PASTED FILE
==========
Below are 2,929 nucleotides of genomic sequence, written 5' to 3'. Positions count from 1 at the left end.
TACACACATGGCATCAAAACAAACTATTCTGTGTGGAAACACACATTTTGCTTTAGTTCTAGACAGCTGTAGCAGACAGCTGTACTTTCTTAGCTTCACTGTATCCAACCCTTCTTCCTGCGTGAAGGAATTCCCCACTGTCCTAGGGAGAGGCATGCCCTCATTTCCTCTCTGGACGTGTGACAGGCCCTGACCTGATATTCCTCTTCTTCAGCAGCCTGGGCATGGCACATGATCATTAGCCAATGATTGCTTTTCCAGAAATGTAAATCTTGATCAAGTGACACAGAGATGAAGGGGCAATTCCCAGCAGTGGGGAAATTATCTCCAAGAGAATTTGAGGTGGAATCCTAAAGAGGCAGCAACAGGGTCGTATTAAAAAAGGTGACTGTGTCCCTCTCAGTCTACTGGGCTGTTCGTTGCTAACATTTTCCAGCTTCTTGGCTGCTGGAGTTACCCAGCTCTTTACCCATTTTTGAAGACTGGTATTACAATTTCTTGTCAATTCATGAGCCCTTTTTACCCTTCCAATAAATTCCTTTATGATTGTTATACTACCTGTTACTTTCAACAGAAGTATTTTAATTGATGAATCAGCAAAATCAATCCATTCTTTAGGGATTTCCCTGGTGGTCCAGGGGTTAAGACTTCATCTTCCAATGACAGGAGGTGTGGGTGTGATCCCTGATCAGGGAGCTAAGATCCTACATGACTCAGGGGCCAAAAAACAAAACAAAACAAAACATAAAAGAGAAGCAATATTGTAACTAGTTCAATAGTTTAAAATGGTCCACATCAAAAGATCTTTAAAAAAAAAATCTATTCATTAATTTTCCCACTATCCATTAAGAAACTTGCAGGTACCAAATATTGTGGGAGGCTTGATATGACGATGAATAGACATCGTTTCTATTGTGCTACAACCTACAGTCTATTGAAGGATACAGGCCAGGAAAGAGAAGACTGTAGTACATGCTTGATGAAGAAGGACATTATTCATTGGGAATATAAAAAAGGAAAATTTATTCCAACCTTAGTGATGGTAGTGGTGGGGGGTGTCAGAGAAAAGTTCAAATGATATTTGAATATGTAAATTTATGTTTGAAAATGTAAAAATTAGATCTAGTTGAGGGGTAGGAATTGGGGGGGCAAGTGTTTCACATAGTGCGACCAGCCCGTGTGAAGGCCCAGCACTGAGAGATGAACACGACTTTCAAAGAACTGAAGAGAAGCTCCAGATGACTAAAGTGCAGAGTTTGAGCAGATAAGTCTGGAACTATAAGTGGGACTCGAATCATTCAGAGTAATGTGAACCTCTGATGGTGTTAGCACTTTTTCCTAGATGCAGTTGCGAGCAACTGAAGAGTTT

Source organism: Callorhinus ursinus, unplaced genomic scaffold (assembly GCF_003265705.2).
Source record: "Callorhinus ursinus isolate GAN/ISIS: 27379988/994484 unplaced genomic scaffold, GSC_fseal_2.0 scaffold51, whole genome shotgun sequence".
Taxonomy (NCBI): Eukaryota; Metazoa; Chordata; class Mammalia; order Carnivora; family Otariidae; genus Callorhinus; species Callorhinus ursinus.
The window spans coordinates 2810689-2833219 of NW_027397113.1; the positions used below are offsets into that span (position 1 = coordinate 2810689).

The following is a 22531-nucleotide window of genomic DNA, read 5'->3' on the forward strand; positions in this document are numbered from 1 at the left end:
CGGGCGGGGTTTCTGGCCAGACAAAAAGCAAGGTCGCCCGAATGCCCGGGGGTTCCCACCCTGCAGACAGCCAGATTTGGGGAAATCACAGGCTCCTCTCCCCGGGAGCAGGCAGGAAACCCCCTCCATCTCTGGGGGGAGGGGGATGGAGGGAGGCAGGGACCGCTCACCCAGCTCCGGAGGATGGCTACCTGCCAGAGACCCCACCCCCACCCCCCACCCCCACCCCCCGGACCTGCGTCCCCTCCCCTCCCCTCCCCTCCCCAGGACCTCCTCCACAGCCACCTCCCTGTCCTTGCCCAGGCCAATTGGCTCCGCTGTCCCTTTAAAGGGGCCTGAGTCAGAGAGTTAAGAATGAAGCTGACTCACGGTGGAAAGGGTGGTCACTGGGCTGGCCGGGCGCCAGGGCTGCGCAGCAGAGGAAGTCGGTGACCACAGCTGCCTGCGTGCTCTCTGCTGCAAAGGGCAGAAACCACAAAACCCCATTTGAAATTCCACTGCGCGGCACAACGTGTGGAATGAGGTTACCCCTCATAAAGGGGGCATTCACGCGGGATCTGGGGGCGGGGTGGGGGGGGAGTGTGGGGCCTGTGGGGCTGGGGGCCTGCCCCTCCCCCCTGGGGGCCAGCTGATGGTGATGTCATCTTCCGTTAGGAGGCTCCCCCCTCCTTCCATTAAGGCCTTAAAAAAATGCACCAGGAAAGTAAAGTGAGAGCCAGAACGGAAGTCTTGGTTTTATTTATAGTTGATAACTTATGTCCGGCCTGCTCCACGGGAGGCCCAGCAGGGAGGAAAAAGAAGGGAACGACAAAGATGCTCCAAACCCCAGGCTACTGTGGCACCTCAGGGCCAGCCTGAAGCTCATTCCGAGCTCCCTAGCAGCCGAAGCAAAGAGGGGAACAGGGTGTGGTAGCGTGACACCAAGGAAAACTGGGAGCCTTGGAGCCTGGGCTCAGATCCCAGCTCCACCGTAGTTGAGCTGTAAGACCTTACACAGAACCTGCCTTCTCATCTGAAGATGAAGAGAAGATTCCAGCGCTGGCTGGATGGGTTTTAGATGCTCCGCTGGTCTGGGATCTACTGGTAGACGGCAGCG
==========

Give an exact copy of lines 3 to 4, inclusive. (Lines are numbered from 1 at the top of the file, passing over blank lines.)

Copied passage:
Source organism: Callorhinus ursinus, unplaced genomic scaffold (assembly GCF_003265705.2).
Source record: "Callorhinus ursinus isolate GAN/ISIS: 27379988/994484 unplaced genomic scaffold, GSC_fseal_2.0 scaffold51, whole genome shotgun sequence".